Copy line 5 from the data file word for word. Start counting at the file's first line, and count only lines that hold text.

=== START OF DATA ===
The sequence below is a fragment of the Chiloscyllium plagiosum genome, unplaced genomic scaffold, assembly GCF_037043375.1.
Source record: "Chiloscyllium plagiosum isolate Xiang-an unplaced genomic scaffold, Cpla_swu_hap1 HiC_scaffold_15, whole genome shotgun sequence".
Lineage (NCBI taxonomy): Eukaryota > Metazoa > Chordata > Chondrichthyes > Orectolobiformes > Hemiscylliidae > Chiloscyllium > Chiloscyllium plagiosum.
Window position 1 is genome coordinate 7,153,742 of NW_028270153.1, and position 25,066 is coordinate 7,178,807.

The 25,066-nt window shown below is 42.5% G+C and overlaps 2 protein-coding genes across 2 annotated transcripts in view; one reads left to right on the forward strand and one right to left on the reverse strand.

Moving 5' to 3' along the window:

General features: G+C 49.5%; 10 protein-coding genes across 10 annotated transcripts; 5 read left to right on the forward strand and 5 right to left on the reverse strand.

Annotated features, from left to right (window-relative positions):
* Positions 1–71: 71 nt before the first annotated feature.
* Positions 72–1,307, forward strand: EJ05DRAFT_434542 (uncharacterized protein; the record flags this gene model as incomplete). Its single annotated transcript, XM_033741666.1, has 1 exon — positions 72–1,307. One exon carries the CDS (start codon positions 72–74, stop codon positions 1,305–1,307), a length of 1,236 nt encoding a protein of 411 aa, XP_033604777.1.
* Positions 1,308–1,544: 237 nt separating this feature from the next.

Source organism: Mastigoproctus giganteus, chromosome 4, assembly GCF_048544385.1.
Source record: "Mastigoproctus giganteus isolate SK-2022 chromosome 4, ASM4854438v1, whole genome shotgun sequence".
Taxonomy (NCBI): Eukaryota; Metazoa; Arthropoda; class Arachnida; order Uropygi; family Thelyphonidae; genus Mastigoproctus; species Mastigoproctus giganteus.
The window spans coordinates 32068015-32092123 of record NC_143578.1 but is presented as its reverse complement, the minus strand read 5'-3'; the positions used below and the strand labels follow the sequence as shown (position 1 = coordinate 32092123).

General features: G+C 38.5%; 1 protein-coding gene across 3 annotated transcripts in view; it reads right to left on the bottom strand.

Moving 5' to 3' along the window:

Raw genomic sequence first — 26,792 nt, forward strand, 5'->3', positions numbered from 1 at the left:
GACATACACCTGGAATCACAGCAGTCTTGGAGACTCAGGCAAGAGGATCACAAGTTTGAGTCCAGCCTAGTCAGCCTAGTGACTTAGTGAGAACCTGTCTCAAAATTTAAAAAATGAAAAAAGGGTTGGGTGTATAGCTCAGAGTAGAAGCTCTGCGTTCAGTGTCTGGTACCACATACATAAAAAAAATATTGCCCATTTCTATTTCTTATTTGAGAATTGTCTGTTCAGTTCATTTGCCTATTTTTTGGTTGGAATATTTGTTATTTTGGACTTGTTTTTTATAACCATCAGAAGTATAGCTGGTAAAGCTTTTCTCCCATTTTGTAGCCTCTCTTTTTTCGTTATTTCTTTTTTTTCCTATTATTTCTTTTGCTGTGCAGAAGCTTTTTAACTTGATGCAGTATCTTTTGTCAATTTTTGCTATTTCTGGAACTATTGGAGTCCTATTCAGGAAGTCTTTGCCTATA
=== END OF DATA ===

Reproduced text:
The 25,066-nt window shown below is 42.5% G+C and overlaps 2 protein-coding genes across 2 annotated transcripts in view; one reads left to right on the forward strand and one right to left on the reverse strand.